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Ring-a-ring-a-wrangle

When I was a boy I sometimes heard grown-ups use the phrase “wasting a girl’s time”. It was always a bad thing done by a bad person, who was always a man. I had no idea what was meant by the words, which remained the case for many years and may explain why the phrase has stayed with me.

Memory, as we all know, is an odd business. In school I was instructed on a variety of things, most of which I’ve forgotten. I could once rattle off the towns in Ireland where boots, shoes and hats were manufactured but alas ‑ or otherwise ‑ no more. Once again it is the more mysterious bits I recall. And one of the most mysterious things told to us in religious instruction classes was that “the church frowns on long engagements”.

I suspect that it was its sheer oddness that made this phrase lodge firmly in my memory and I will admit that over the years I have occasionally been known to declaim the words in a monseigneurial voice late at night. The commandments and lots of the other stuff we learned made a certain sort of sense – obviously killing people was bad ‑ but from where I was sitting my instructors might just as well have been saying that the church disapproved of pedestrian crossings or chips for all the sense I could make of their objection to long engagements.

Of course I’m older now and I realise that the grown-ups and the church were taking positions on issues around the important matter of the biological clock. This question, of course, is still a subject which causes concern, featuring regularly in the weekend supplements and even in the news from time to time. But when we read of the difficulties experienced by modern women in balancing the demands of family and work or learn of a fifty-year-old who conceived after a strict vitamin regime, we understand the subject as part of the individual freedom debate. In pre-liberal times, however, it was quite different. Then, shared attitudes around the biological clock were part a consensus on social conformity, one which assumed the utility and virtue of individual behaviour following socially approved patterns. It was a world which did not celebrate individual choice and diversity.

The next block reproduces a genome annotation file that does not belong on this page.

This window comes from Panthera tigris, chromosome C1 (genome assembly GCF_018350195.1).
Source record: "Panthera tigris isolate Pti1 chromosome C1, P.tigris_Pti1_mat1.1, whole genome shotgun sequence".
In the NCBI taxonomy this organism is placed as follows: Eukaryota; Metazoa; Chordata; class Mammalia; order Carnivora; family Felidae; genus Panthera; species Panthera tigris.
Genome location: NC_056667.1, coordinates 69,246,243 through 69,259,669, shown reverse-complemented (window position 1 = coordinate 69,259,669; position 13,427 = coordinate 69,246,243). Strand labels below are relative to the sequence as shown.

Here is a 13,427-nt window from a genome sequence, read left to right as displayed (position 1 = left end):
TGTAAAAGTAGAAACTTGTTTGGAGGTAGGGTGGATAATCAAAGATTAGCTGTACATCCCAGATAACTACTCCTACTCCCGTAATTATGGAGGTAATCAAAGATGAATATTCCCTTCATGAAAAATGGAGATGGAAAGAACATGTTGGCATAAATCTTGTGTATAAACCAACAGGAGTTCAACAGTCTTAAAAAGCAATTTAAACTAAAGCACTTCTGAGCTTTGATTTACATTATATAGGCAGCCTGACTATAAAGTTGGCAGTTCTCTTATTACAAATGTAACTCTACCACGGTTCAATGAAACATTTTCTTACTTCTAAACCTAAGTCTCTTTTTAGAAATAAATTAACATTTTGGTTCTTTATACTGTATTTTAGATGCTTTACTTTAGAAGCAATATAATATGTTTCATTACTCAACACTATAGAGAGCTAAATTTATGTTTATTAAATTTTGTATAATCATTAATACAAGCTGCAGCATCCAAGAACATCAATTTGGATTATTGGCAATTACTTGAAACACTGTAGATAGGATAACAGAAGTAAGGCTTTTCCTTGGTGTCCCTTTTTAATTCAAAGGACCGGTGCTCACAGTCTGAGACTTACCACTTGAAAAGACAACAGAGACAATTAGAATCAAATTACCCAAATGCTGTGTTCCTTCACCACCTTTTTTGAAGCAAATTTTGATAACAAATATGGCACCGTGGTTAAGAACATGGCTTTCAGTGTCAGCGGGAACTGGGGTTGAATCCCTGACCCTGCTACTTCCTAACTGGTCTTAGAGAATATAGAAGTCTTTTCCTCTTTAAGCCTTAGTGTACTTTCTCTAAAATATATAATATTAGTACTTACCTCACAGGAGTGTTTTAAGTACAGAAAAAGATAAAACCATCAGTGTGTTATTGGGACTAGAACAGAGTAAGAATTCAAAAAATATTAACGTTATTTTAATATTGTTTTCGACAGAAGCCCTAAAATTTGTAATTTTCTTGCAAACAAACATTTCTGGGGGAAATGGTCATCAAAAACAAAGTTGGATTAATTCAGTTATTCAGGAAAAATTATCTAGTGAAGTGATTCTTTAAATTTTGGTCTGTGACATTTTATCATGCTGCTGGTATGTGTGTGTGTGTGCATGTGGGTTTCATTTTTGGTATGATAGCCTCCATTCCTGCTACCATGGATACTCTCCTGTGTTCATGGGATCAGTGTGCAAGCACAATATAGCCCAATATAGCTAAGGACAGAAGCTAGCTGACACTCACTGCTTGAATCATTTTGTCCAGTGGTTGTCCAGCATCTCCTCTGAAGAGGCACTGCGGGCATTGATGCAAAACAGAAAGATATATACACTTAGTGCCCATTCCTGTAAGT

The crucial event which occurred between then and now was the contraception revolution, a revolution which allowed for 1960s libertarian radicalism, and not only as it affected women, to become simply the way things are. (Unforeseen and unintended consequences of course abound, but that’s another story.)

The society in which I spent my boyhood and which as teenagers myself and many others began to challenge was anthropologically more straightforward than the world of today. The patterns of today are the transient patterns of a cultural flux which may, for all we know, be permanent. Contraception, after all is unlikely to be the end of history in the area of human reproduction. Hold onto your seats, there’s more from the labs coming down the line and whatever next pulls into the station might be just as disruptive as contraception, maybe even more so.

In olden pre-contraception days society’s structures resembled the chapter headings of a basic anthropology text book. The issues and controls around female reproduction were very much the underlying shaping force in society. In those days the anthropological and the cultural were fully aligned and the significance of this became very evident in the social responses which surfaced when their imperatives were publicly disrespected.

“Wasting a girl’s time” meant that some procrastinator or exploiter was taking up a girl’s valuable reproductive years with no intention of marriage and thus possibly permanently undermining her chances of matrimony, motherhood and fulfilment. People, back then, took a dim view of that sort of thing.

The church, in its own special way, joined in and frowned on long engagements. This was because it had no time for delays in matrimony which threatened, if not God’s plan then at least the church’s preference for large families. (It seems there was insufficient scriptural or theological support to make long engagements a sin, so in this important matter the church confined itself to frowning.)

It is a widely held belief today that back in pre-liberal times the Catholic church in Ireland ruled the roost. While there is no denying the social power of that church, actually there were limits and these limits tell their own story. Believe it or not, the church’s influence was ultimately quite fragile. It depended on the consent of the ruled and in our lifetimes we have seen that consent dramatically withdrawn and the church sent scurrying back to deal with its core business of human relations with the transcendent and, at a more everyday level, the performance of good works.